The second recommendation would be to acknowledge that the rules-based system we have built needs adjustment.  I think that’s important because many in the foreign policy community, even if they see the global distribution of power changing, continue to believe that the consequences of the reallocation of power and wealth will be minimized by the universalization of the Western order.  I do not think that it is going to happen that way.  I think that the West is going to have to renegotiate key issues with the emerging powers, ranging from the foundations of legitimacy, to sovereignty, to when and under what circumstances intervention is justifiable.  All the big issues I think will be on the table. I think the U.S. needs to be ready to engage the emerging powers on these big ticket items.

A third point would be to invest in the capability of both global institutions and regional institutions.  I think the big global institutions need adjustment to remain relevant.  But as the G8 goes to G20, as the U.N. Security Council expands, those institutions are more likely to become unwieldy, and therefore I would also invest more in regional bodies, which may in some respects be the most important institutions in the coming decades.  ASEAN, Gulf Cooperation Council, African Union, EU, Mercosur, UNASUR: I think that over time, we will see these types of group links become more important.

GJIA: You said you expect the U.S. to snap back and that it’s not in absolute decline. At the same time, some of the new emerging powers still face some significant challenges. Just to take China as an example, its growth has been slowing recently, it faces significant demographic and environmental challenges, and questions have been raised about its political stability. How confident are you that we will see continued growth from these emerging powers in the coming decades?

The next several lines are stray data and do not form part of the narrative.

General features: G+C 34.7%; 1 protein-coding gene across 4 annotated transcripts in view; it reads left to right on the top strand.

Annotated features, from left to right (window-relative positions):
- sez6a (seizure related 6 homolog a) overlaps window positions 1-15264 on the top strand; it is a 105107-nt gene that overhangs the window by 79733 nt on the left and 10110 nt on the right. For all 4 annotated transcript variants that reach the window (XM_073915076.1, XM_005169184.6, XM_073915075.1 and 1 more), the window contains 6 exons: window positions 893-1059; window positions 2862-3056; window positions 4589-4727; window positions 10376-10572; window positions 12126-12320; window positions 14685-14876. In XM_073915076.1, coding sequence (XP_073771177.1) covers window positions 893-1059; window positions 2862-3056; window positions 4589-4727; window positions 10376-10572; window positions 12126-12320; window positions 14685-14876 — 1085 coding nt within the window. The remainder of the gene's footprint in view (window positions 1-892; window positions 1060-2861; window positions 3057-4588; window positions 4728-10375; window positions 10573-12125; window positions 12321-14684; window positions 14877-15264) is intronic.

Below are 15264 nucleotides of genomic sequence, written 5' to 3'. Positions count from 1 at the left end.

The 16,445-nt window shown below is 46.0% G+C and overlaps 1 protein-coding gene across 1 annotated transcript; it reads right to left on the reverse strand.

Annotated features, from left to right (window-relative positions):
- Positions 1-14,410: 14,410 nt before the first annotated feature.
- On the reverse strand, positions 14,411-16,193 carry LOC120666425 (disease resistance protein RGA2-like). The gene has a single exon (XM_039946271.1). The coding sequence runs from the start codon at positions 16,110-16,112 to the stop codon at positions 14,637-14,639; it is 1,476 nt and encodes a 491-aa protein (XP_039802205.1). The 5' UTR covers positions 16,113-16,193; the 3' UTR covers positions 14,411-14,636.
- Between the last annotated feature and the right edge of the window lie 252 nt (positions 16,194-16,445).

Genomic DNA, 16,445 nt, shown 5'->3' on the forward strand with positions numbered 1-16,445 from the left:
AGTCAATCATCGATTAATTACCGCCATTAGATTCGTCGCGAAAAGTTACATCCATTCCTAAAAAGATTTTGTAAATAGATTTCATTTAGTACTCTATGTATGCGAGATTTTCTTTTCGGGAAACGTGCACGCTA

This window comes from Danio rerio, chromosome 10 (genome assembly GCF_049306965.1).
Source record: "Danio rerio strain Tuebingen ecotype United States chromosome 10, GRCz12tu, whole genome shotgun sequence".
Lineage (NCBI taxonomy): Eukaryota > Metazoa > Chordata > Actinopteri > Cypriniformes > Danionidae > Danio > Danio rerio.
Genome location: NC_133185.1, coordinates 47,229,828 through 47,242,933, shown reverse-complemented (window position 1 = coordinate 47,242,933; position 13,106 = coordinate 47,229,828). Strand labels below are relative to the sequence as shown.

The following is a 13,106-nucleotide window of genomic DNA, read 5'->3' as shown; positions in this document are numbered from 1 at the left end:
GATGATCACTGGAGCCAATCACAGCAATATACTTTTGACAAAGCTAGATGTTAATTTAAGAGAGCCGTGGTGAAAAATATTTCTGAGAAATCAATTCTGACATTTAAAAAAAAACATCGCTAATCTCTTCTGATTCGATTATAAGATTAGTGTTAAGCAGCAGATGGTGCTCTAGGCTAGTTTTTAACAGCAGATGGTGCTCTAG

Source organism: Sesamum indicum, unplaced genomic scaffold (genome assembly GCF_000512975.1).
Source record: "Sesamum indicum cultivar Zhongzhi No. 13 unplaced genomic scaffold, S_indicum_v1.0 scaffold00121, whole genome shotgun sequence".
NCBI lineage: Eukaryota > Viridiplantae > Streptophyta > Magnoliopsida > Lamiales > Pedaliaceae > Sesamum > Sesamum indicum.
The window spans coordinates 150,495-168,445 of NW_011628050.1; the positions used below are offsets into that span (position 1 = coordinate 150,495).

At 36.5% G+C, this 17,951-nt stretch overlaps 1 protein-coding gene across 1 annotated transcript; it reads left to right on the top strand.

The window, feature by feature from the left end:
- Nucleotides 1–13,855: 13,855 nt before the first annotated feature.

CK: I would say the only thing we can say with certainty is that all the current projections will be wrong and that is because projections are always wrong. China will have good years and bad years.  The U.S. will have good years and bad years; We will go through a period of turmoil and then we will get back on the saddle.  So I think we are going to see non-linear developments in all regions and among all emerging powers.  The main point is that I do not think that there is one country or model that represents “best practices” and will prevail over the rest.  I do not think one can say one shoe fits all feet.  So I would not pronounce the American laissez-faire capitalism superior to all alternatives.  I would not pronounce Chinese state capitalism as superior to the alternatives. I would not pronounce European social democracy as superior either.  They all have their advantages and disadvantages.  That’s why I think the 21st century is going to be a very diverse place where these different approaches to commerce and governance compete in the marketplace.  I don’t think there will be one particular model that dominates.

Dr. Charles Kupchan is Professor of International Affairs in the School of Foreign Service and Government Department at Georgetown University and the Whitney H. Shepardson Senior Fellow at the Council on Foreign Relations. He is the author of No One’s World: The West, The Rising Rest, and the Coming Global Turn.

This interview was conducted by Matt Sullivan a second year student in the Masters of Science of Foreign Service program at Georgetown University and an editor of the Georgetown Journal’s online content.